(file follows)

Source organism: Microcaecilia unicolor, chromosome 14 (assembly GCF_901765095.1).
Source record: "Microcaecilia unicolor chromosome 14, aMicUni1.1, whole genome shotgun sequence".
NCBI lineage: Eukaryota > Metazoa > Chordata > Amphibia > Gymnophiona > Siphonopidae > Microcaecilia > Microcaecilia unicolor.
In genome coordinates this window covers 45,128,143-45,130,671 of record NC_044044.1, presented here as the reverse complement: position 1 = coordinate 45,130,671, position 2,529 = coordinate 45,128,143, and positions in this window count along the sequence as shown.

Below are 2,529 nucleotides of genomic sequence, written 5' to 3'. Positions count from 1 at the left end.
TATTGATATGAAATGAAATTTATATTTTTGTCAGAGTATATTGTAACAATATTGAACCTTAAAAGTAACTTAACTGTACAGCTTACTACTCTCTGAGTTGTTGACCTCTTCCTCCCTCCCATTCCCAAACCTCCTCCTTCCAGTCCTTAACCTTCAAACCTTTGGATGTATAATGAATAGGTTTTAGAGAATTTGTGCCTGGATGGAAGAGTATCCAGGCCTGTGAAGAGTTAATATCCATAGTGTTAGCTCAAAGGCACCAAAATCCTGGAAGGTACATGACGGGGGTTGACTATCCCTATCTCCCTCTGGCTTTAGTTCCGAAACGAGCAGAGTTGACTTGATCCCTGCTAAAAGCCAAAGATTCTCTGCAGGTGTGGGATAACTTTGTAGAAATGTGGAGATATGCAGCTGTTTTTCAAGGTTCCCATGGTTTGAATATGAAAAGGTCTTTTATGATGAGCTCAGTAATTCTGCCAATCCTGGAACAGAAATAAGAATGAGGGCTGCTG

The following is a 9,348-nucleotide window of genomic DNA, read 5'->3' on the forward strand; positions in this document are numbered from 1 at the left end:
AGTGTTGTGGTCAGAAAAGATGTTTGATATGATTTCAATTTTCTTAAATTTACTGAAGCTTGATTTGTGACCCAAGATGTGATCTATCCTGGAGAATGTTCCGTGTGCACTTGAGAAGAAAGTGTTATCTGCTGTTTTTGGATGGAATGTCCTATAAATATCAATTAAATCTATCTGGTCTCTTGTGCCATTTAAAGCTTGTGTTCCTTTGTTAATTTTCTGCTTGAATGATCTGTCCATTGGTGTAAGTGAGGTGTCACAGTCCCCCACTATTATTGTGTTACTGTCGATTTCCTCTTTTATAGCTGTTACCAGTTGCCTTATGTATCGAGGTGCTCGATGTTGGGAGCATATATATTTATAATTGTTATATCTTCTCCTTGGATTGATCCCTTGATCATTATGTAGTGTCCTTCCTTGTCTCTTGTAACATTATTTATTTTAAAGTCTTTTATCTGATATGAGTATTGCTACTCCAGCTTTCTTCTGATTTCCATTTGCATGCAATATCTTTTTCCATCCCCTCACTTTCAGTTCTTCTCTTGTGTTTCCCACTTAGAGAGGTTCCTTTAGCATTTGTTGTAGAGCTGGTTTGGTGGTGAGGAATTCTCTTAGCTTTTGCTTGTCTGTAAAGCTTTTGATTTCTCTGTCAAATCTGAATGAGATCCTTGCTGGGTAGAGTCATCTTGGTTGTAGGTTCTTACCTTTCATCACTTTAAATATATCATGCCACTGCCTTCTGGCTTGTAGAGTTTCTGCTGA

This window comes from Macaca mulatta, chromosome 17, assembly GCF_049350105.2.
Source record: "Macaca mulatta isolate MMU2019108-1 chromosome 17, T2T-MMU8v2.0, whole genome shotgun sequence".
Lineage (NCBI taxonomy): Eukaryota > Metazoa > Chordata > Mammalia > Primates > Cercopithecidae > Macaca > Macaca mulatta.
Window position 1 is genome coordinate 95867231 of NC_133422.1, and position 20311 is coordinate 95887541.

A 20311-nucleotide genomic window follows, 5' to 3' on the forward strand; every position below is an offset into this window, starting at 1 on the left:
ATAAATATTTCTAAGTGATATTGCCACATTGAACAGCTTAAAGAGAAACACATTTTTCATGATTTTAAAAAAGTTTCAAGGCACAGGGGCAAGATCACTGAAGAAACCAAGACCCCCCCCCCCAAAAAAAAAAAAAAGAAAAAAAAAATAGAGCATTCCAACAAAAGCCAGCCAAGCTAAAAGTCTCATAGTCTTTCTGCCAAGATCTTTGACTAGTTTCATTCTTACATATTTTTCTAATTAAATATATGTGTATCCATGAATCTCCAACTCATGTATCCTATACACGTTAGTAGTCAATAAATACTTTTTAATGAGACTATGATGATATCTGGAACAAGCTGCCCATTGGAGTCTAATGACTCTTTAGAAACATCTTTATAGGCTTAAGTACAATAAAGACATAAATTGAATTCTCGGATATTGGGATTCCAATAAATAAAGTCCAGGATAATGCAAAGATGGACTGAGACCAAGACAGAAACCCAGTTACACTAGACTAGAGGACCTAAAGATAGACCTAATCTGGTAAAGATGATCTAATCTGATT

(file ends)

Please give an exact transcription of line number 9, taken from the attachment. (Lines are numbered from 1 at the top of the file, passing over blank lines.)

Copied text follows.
This window comes from Macaca mulatta, chromosome 17, assembly GCF_049350105.2.